Restrictive covenants can be tricky. Most of the difficult issues in employment law have been ironed out by the courts. That is the inevitable effect of hundreds of decisions by judges every year touching on all aspects of the employment relationship.
One area that still seems to lack a sufficient degree of certainty is the enforceability of restrictions on post-employment competition. This uncertainty is highlighted when lower court decisions on this topic are frequently overturned on appeal.
Restrictive covenants aim to limit post-employment activities
Various forms of restrictive covenants are used by employers to govern the post-employment activities of key employees. The employer seeks to protect itself from damage imposed by former employees engaging in competitive business activities.
Non-competition covenants limit the former employee’s ability to compete in the same industry. Non-solicitation covenants are intended to prevent the former employee from approaching the employer’s customers. Another form of non-solicitation covenant prevents the former employee from hiring away the employer’s other employees.
Covenants may protect against competition
It is a matter of public policy that individuals should have the ability to carry on their chosen trade. Judges are highly reluctant to uphold these limitations on the activities of a former employee. But, within certain narrow boundaries, restrictive covenants can be successfully used to protect a business from the competitive threat posed by former employees.
Covenants may be ruled unreasonable
The problem is that employers (and their lawyers) have little certainty that such a covenant will be deemed reasonable if it is ever scrutinized in court. An example arose recently when the Ontario Court of Appeal overturned a $2 million award of damages against two individuals who acted contrary to the terms of such restrictions.
Allen and Kienapple signed broad restrictive covenants as part of their employment with insurance broker HL Staebler Co. Ltd. The covenants were for a two-year period following the cessation of the relationship. They prohibited Allen and Kienapple from conducting business with any client which they had serviced during their employment with Staebler.
They resigned from their employment in 2003 and immediately went to work for a competitor. In a very short time span, over 100 of Staebler’s clients had moved their business to Allen and Kienapple’s new employer.
At trial, the judge enforced the covenants and awarded damages in accordance with their terms (which included a formula for calculating the resulting damages).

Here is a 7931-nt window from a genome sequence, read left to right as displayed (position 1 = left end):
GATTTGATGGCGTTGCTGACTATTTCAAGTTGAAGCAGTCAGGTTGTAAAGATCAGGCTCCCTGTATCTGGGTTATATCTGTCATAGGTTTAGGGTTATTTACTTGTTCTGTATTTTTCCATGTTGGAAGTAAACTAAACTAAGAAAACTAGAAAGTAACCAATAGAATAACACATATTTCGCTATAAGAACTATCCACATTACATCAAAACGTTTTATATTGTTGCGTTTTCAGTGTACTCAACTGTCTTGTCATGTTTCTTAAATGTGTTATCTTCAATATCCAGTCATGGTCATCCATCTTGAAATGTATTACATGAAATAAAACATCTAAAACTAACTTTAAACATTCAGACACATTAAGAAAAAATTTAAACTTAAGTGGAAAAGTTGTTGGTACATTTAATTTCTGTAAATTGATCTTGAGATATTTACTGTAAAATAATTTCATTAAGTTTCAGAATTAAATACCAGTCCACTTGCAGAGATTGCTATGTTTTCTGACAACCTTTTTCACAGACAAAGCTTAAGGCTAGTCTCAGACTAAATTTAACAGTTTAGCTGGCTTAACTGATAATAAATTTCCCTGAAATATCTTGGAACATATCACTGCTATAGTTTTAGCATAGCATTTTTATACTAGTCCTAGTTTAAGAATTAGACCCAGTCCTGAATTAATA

The appeal judge, however, disagreed with the trial judge both in relation to the characterization of the covenants and as to whether they were reasonable. The appeal judge found that the covenants went well beyond protecting Staebler’s trade connections with its clients.
This is the sort of see-saw result that employers detest (and employment lawyers fear). It demonstrates just how challenging it is to craft a restrictive covenant which will meet the satisfaction of the courts.
It can be compared with a recent BC case involving a company called KRG Insurance Brokers (Western) Inc. and an employee named Shafron. In that case, the trial judge determined that the covenant restricting Shafron’s post-employment activities was overbroad and unenforceable.
BC’s Court of Appeal not only reversed that decision, but took the stated geographical scope of the restrictive covenant (being “Metropolitan City of Vancouver”) and expanded it to include the municipalities surrounding the city.
Employers might be well justified in asking how one court or judge can find a covenant to be reasonable (and proceed to award millions of dollars in damages) and another judge can come to the complete opposite conclusion. Their concern about the unpredictability of court decisions in this area seems to be well founded. This makes restrictive covenants a risky form of insurance against later competition by employees.
Ultimately, this provides good reason for employers to adopt a “less is more” approach in drafting restrictive covenants. Simply put, the lesser the restriction on the employee’s activities, the more likely it is to be viewed – by all judges – as reasonable.
Robert Smithson is a partner at Pushor Mitchell LLP in Kelowna practicing exclusively in the area of labour and employment law. For more information about his practice, log onto www.pushormitchell.com. If you have a labour or employment question for him to answer in a future “Legal Ease”, email him at [email protected] This subject matter is provided for general informational purposes only and is not intended to be relied upon as legal advice.